Vicky Kershaw is a community domiciliary physiotherapist in Surrey who enhances the lives of people with dementia through her innovative approach.
What does your role entail?
I’m a community domiciliary physiotherapist working for CSH Surrey, an employee-owned social enterprise, and my remit is to see any clients in our catchment area who are unable to access outpatient services. Many of my clients have a diagnosis of dementia. The challenge is to find the key to open up their world so that you can meet their actual physiotherapy need. Achieving this is undoubtedly the most rewarding aspect of my role.
We hear you use a person-centred approach. Tell us more
A few years ago I identified a need to expand my skills and knowledge in the field of dementia to improve client outcomes. Through this training, I now have a number of techniques that assist me with client interventions. I use a person-centred approach to therapy, setting realistic joint goals with the client and involving family and carers too.
The initial assessment is crucial. I spent a lot of time on first consultations to ensure I really understand what clients need help with. I take time to appreciate their past skills and abilities and I often use this information to formulate my treatment plans. For example, organising therapy overlooking the gardens of a client’s nursing home as my client was a keen gardener.
Does it help to be able to draw on your sense of humour?
As my clients are housebound, they tend to be diagnosed with a longer-term condition and many have other disabilities and co-morbidities. However, with patience and a caring approach, all clients can benefit from physiotherapy to some degree. Having a sense of humour also helps and I find making therapy fun is more engaging for clients. I rarely do conventional exercise therapy as getting clients to do formal structured exercise rarely works. It is more about adapting a standard approach to their daily routines.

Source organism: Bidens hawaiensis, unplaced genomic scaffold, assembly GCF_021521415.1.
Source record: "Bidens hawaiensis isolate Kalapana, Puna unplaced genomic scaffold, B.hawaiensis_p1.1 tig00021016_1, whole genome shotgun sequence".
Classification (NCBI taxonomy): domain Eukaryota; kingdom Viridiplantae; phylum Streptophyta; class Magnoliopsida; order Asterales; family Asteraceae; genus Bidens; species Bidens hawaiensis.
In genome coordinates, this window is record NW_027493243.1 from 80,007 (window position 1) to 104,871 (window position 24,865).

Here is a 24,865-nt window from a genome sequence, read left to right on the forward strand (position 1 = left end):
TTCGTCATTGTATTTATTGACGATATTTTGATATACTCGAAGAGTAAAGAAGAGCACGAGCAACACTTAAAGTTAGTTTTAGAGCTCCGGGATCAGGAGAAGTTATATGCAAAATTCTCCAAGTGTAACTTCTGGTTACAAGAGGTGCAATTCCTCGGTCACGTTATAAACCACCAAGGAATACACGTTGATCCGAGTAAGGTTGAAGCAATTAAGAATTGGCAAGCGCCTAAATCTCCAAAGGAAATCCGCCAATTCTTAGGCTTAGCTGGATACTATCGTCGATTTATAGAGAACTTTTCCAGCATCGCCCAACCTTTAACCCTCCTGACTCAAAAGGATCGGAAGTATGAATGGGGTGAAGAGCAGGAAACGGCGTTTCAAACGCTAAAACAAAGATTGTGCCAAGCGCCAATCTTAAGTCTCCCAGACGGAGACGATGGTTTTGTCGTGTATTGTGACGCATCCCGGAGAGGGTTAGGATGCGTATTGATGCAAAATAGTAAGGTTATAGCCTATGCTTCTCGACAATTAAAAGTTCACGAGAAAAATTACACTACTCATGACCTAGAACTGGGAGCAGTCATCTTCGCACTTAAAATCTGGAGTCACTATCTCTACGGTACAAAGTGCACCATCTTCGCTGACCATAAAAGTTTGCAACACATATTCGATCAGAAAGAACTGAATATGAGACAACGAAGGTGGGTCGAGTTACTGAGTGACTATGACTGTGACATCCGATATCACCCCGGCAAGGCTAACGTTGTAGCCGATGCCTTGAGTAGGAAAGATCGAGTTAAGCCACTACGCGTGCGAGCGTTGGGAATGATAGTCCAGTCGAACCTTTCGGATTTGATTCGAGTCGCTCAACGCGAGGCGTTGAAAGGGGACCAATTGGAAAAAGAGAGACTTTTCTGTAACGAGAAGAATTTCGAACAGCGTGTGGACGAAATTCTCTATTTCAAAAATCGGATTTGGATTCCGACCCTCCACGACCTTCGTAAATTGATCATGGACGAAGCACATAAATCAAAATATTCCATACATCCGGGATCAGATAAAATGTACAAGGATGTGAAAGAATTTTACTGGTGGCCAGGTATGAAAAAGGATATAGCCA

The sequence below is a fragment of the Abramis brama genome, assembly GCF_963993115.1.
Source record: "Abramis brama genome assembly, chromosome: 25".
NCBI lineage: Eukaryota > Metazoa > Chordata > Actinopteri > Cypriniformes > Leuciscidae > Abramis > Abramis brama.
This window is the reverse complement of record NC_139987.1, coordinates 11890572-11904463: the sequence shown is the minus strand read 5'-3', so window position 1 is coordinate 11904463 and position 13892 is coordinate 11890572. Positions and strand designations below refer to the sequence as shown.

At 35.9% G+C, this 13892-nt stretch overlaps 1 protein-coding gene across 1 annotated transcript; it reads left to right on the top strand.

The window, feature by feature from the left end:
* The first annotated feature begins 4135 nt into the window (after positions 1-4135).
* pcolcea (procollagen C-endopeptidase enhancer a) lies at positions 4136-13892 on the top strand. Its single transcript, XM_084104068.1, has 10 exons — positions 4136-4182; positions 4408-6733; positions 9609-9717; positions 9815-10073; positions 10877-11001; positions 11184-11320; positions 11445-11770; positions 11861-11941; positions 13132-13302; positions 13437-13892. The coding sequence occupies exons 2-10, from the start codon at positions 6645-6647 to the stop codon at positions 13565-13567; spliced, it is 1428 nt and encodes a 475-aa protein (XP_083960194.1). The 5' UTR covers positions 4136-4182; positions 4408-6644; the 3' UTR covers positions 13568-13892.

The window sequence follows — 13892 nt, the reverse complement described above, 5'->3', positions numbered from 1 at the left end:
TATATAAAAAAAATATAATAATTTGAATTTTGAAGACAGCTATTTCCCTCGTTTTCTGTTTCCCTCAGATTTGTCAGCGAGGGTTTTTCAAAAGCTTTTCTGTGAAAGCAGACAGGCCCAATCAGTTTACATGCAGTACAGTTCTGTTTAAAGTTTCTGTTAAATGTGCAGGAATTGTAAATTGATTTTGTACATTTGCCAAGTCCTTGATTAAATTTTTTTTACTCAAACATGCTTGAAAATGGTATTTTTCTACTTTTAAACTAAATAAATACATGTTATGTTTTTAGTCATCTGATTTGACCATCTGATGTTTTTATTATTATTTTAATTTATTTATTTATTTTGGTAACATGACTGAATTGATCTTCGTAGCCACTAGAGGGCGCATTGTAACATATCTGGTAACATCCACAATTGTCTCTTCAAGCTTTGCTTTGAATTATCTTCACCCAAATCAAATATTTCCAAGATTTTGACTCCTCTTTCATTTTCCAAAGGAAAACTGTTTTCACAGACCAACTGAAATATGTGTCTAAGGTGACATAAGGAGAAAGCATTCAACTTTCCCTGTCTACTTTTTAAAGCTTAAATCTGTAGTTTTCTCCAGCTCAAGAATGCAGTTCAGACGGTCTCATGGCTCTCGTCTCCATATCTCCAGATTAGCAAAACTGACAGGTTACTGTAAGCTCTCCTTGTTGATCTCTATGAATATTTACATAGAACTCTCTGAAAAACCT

Tell us about your recent awards win
I was shocked to be told I had won the patient champion category at the third Kent, Surrey and Sussex Leadership Collaborative Summit and Awards in November.
I was delighted just to be nominated. The award was in recognition of the work I do individually with clients and more widely within our organisation. Having my work recognised by colleagues is very humbling. I have worked in the NHS for over 30 years in various roles, learning from some great therapists which have shaped me into the therapist I am today.
Tell us about the work you do to improve patient communication
I try to get care home staff to communicate, approach (and handle if required) all clients in a uniform manner. I stress the importance of giving clients time to respond to questions or instructions.
It can be tricky for clients when they are feeling stressed and stretched. I use the same approach of good clear communication with all my clients, whether they have a neurological condition or not. I don’t treat ‘the dementia’ – it is simply a factor that needs to be understood to allow me to provide successful physiotherapy interventions.
How do you unwind outside of your working day?
I love spending time outdoors. Walking in the Surrey countryside is a regular weekend activity with my family. I also like to spend time in the garden or switch off with a good book or jigsaw. I swim every week too. fl
- Vicky Kershaw is a community domiciliary physiotherapist and co-owner with CSH Surrey, a social enterprise based in Ewell
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